Friday, November 11, 2016

The Disappearing of Louisiana, Part 4: Revetments, Rip-Rap, and Other Exotica


Mississippi River, Alton, Illinois. May 2011.



My intermittent series on "the disappearing of Louisiana" is about the effects of nature and man on Louisiana's land and waters. Restore or Retreat says that Louisiana loses 25 to 35 square miles of land a year, nearly a football field every hour.


Mississippi River, Alton, Illinois. May 2011.


Where does the land go? ...... It is sinking under water. It is drowning.

To get a handle on all this, I need to learn new words such as those to describe ways to protect coastlines or defend against high water:

Breakwaters: A breakwater is an "offshore structure which is aligned parallel to the shoreline. A fixed breakwater refers to one generally constructed of stone ... . Floating breakwaters [are] firmly anchored and may be constructed of tires, logs, ...  or other floating materials."

There doesn't seem to be consensus on the efficacy of breakwaters, as they can cause collateral problems.





Freeboard: "The height above the recorded high-water mark of a structure (such as a dam) associated with the water." In construction on land, "freeboard is elevating a building's lowest floor above predicted flood elevations by a small additional height, [such as] 1-3 feet above National Flood Insurance Program minimum height requirements."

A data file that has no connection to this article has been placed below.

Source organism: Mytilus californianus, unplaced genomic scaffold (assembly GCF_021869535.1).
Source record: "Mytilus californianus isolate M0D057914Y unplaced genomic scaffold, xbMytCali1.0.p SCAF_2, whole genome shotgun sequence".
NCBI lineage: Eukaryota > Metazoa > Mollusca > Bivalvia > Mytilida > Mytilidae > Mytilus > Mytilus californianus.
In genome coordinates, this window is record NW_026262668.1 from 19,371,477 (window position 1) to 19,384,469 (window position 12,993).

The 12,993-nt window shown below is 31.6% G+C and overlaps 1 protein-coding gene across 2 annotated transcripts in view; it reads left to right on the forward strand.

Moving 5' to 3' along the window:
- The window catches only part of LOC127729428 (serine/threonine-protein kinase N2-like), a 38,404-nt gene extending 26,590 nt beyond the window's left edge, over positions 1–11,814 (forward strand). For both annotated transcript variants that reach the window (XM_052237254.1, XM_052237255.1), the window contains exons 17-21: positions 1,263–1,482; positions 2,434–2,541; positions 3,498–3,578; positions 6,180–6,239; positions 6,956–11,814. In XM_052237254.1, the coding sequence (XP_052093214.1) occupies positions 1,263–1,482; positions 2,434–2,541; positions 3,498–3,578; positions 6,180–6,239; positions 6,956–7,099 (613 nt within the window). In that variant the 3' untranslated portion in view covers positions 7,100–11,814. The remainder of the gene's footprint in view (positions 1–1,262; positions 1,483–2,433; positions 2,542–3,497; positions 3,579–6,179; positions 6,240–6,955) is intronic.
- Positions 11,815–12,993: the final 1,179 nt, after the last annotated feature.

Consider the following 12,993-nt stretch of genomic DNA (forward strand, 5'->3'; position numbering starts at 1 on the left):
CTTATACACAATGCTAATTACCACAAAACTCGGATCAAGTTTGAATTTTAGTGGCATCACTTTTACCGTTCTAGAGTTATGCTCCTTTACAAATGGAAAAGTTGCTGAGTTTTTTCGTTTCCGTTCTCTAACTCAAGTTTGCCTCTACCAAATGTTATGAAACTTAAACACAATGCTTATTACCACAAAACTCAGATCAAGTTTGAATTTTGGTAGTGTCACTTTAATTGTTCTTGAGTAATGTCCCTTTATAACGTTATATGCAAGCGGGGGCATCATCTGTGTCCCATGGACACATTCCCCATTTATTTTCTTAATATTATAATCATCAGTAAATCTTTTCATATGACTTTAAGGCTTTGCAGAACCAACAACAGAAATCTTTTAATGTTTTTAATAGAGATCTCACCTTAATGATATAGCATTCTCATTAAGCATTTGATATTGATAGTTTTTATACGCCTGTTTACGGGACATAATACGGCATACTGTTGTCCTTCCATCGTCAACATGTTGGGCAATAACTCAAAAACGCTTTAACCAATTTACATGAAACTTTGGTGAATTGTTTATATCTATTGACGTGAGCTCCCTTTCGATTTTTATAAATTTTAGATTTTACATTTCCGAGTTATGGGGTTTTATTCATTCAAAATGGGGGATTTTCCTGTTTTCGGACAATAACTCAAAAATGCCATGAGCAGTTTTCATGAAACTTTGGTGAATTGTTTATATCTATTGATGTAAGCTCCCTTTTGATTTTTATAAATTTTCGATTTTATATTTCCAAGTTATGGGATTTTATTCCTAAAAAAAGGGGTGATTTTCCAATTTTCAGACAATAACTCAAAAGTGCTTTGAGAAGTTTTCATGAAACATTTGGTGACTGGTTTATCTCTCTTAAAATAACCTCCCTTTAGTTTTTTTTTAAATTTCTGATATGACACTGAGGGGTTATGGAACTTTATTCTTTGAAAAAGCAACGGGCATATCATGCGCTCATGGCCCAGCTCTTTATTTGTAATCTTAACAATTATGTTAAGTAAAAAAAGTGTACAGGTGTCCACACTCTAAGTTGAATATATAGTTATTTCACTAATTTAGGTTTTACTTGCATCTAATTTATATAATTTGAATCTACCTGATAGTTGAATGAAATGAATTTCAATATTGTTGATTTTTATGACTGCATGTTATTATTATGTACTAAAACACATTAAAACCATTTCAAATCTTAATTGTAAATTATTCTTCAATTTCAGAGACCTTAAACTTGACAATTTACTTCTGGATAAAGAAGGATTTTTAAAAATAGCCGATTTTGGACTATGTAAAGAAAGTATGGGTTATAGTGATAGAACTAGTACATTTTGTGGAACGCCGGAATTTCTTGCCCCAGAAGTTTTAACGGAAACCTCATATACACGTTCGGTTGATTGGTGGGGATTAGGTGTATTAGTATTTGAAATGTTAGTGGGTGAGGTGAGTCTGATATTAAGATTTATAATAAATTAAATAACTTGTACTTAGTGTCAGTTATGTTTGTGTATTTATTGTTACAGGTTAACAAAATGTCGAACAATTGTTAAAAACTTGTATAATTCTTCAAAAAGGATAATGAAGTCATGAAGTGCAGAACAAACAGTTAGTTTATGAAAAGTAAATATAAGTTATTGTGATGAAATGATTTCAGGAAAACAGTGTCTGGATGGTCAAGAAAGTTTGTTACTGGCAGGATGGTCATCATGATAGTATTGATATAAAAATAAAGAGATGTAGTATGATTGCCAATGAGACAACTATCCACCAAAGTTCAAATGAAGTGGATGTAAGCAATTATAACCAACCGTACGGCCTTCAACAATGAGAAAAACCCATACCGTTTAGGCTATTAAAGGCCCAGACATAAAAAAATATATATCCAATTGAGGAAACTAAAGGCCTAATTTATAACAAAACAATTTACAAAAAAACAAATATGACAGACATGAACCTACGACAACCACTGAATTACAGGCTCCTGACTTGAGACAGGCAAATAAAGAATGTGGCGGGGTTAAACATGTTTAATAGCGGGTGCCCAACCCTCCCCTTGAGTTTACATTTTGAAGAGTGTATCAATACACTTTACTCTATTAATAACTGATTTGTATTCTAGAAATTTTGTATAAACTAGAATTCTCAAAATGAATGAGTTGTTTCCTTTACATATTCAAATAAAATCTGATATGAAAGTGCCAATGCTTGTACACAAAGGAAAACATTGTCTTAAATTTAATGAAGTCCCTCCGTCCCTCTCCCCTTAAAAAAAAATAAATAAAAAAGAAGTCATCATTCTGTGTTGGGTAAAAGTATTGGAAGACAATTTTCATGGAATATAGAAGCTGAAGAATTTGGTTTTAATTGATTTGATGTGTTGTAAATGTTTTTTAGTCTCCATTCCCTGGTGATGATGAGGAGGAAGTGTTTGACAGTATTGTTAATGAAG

Revetments: "Structures placed on banks or bluffs in such a way as to absorb the energy of incoming waves. They are usually built to preserve the existing uses of the shoreline and to protect the slope. Like seawalls, revetments armor and protect the land behind them." 

Revetment design. Credit: Pile Buck Magazine



There are different kinds of revetments. For example, in the New Orleans area, the Corps of Engineers use concrete mat revetments and trenchfill revetments


Riprap. Here is a rather grand definition of riprap from Arundel Marine: a protective mound of stones, randomly placed to prevent erosion at a structure or embankment. ... And here is a more prosaic description, which I adapted from wikipedia: rubble used to armor a shoreline.  It feels good to say rubble and riprap in one sentence and have it actually mean something. 

Shoreline protection Cypremort Point State Park, Louisiana

The difference between breakwaters and revetments: "In coastal engineering, a revetment is a land backed structure whilst a breakwater is a sea backed structure (i.e., water on both sides)." Source: wikipedia.



Sills: A sill is a "perched beach," where a beach is built up to be at a higher level then the water.


Sills. Credit: NH Coastal Adaptation Workgroup


Related posts

Disappearing Louisiana, Part 1: Stumbling on History
Disappearing Louisiana, Part 2: Water Words
Disappearing Louisiana, Part 3: Paradise Faded: The Fight for Louisiana
Disappearing Louisiana, Part 4: Revetments, Rip-rap, and Other Exotica
Disappearing Louisiana, Part 5: The Control of Nature: Atchafalaya

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